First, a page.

What Is Litecoin? Here’s Everything You Need to Know
Litecoin is based on Bitcoin, but has a lot of advantages over Bitcoin.
According to their website, Litecoin is a peer-to-peer Internet currency that enables instant, near-zero cost payments to anyone in the world. Litecoin is an open source, global payment network that is fully decentralized without any central authorities. Mathematics secures the network and empowers individuals to control their own finances. Litecoin features faster transaction confirmation times and improved storage efficiency than the leading math-based currency. With substantial industry support, trade volume and liquidity, Litecoin is a proven medium of commerce complementary to Bitcoin.
As much as bitcoin is the cryptocurrency that has the most mainstream attention, there are hundreds upon hundreds of alternative coins which have been created over the years since it was born. While some alternatives like Ethereum and ZCash have become vogue in only the past couple of years though, some cryptocurrencies have been around for much longer, like Litecoin.
But what is Litecoin? In a nutshell, it’s a cryptocurrency like many others, built on a similar framework and ideal as bitcoin itself. Created by an ex-Google employee a few years after the first cryptocurrency, it’s now one of the most commonly traded crypto-coins out there, with a market value in the billions.
If you’ve heard of Litecoin, you’ve heard of bitcoin and have a reasonable idea of what the whole cryptocurrency scene is all about, but it never hurts to have a quick refresher. Cryptocurrencies are entirely digital currencies. Think of them as the way you operate your online banking. It’s not a ‘real’ or physical currency, but it can have real value. That currency can be transferred between users all over the world with low fees and far faster than most traditional currencies.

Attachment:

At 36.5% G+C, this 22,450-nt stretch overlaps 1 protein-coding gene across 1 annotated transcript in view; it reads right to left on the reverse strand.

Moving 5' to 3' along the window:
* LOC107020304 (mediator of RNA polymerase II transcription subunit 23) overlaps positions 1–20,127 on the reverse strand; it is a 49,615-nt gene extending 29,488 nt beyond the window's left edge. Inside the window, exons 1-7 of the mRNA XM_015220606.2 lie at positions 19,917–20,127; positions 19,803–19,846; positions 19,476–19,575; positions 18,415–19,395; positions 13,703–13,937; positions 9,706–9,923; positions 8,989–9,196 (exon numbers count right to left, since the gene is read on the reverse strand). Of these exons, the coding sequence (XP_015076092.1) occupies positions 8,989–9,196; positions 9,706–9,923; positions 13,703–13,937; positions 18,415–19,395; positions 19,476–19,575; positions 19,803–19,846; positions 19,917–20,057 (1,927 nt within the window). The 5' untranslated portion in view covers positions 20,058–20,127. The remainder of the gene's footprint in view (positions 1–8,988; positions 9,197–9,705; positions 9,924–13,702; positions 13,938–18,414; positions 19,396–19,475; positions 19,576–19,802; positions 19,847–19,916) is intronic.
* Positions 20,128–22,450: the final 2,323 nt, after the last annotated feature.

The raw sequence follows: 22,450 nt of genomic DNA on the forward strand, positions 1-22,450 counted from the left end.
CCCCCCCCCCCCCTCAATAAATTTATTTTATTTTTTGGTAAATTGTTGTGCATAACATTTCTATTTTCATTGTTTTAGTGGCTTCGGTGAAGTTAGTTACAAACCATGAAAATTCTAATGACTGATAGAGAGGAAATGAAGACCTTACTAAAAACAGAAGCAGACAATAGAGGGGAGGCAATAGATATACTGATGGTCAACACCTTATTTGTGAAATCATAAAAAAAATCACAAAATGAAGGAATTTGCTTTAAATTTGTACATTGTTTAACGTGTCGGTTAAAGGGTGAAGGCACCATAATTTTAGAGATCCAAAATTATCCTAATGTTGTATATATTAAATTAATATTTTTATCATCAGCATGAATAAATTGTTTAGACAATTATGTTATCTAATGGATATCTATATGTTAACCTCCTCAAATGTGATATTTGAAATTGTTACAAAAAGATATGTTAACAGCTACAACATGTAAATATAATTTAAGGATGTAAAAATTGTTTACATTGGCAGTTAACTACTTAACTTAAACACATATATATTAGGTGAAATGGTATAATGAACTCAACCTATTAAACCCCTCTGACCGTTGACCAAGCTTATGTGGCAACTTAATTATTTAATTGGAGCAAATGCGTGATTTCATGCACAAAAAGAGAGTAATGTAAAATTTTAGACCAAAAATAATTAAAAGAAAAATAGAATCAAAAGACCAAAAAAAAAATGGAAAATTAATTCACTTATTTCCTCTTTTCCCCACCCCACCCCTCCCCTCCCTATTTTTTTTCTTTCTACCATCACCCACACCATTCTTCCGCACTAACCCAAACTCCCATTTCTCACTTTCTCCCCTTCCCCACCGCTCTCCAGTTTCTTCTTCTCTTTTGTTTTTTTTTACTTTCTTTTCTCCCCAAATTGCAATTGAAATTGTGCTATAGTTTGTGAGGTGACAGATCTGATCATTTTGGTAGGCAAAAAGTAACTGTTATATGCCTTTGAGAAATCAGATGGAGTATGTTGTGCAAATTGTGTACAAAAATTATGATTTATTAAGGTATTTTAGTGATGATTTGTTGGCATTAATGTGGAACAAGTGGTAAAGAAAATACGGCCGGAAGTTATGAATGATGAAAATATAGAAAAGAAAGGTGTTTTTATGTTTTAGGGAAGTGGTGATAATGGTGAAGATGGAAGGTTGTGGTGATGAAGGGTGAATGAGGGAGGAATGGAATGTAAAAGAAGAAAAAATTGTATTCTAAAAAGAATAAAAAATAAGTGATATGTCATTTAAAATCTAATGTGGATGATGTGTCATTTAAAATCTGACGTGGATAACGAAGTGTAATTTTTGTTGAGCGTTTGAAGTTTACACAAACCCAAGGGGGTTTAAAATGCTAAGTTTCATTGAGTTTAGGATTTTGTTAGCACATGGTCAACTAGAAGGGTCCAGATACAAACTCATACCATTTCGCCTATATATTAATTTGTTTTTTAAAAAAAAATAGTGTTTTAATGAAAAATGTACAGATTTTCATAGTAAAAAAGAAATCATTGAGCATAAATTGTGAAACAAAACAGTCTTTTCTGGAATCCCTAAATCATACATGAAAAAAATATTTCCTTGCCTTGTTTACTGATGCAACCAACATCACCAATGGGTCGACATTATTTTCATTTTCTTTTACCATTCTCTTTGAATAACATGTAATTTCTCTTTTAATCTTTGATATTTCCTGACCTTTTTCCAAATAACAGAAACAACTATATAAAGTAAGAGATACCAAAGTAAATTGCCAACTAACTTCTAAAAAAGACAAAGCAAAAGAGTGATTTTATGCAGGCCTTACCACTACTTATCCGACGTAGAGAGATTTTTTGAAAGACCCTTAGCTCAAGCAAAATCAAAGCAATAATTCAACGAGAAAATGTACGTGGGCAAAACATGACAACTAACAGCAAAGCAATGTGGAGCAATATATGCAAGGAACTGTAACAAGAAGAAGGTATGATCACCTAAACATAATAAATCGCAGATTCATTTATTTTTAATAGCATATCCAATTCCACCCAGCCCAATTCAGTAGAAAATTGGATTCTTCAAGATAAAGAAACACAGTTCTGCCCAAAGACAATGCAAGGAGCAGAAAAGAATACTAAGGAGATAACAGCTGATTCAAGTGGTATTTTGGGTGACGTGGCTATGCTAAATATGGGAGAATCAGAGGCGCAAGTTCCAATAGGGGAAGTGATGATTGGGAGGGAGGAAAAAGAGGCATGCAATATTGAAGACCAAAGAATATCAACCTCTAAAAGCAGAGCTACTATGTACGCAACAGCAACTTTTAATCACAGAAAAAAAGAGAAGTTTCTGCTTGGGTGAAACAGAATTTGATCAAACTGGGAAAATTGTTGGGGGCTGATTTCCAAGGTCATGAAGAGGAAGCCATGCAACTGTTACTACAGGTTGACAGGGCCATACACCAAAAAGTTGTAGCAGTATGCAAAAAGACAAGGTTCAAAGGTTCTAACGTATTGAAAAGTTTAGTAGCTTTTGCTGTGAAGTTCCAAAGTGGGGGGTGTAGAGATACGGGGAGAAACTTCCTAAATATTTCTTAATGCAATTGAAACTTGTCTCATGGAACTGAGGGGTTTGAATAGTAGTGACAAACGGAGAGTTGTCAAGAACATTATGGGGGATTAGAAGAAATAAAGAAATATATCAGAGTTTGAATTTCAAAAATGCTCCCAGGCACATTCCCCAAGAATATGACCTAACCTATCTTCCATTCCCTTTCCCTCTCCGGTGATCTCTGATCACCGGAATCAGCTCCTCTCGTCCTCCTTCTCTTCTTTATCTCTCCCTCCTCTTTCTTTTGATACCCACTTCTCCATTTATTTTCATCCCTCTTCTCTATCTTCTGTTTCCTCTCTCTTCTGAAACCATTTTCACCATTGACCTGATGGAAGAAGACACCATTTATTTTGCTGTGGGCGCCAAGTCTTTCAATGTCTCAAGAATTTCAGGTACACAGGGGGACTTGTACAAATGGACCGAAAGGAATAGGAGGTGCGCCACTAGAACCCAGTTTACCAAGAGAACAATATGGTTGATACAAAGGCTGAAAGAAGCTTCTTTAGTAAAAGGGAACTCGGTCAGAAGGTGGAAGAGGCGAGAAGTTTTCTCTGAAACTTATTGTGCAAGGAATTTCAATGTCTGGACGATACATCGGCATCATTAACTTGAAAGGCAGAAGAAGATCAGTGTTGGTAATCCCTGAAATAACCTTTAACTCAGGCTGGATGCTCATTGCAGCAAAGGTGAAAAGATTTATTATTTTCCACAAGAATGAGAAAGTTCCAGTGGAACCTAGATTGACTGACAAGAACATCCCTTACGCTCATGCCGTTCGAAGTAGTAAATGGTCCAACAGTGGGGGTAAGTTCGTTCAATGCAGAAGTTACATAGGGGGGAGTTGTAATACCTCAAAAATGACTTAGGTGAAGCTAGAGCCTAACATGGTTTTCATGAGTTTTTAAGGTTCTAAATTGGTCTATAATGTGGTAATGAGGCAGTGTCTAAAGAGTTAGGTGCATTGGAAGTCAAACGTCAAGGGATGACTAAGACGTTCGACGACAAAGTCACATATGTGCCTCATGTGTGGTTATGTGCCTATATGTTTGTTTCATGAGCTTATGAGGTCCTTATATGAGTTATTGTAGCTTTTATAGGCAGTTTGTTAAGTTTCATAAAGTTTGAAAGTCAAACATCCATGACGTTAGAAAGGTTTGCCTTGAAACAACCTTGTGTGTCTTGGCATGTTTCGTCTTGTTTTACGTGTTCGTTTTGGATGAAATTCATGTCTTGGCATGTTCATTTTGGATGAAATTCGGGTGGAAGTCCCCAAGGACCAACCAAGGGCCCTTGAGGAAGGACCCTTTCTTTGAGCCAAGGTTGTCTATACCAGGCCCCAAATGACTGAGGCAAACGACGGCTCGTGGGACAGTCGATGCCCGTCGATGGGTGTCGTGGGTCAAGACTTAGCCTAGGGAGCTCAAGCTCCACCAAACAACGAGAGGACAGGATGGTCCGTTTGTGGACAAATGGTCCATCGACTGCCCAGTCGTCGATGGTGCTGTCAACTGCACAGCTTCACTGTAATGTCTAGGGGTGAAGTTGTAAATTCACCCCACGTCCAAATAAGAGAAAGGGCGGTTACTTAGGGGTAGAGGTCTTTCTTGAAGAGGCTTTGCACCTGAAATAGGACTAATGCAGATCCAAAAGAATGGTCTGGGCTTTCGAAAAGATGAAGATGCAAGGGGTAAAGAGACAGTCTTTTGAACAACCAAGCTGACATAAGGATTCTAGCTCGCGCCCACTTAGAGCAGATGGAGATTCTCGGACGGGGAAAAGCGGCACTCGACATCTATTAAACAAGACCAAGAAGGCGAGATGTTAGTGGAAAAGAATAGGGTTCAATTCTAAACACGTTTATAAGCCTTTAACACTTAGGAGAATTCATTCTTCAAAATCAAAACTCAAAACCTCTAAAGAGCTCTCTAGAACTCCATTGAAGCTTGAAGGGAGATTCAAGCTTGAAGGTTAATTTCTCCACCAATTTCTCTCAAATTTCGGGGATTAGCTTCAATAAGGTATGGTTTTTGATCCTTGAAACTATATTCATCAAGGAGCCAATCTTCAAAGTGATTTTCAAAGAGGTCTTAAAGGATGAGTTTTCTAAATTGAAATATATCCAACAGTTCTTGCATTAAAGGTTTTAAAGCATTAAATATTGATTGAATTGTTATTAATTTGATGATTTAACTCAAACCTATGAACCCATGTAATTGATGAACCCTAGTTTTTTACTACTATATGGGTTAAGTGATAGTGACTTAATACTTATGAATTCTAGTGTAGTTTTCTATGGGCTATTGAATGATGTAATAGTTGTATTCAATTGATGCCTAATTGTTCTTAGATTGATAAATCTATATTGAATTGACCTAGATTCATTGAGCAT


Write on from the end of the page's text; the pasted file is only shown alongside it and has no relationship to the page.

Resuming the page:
One key difference between your online bank account and cryptocurrencies is that they are (for the most part) entirely decentralized. That is, they aren’t controlled by any one authority. The ‘ledger,’ or “blockchain,” that records and confirms all transactions as valid is publicly viewable and editable by a large system of users all over the world.
In the case of Litecoin, those confirmations are created by a process known as “mining.” That’s a rather complicated topic in its own right, but suffice to say it involves performing complex mathematical calculations with powerful computing hardware. Miners who take part in it also create new Litecoins, which they are rewarded with for performing the service, along with a transaction fee.
Those calculations get more and more complicated as time goes on, limiting the influx of new Litecoin. There is also a hard limit of 84 billion Litecoin, which means there will come a day where no new tokens are created. Those factors create a scarcity which has helped drive up Litecoin’s value over the years, among other factors.
Launched in October 2011, just under three years after the debut of its inspiration, bitcoin, Litecoin was created by former Google employee, Charlie Lee. Described by its creator as the “silver” to bitcoin’s gold, Litecoin is based on the Bitcoin Core client. Litecoin was designed to emulate its predecessor, extolling the same virtues of decentralization but with a few key features that arguably make it a more nimble alternative.
Where to buy Litecoin?
Here are few exchanges we suggest to use:
- Kraken.com – you can buy LTC with EUR, USD and BTC.
There are many more exchanges that allow to buy LTC. From the links above you can find many other exchanges to purchase LTC.
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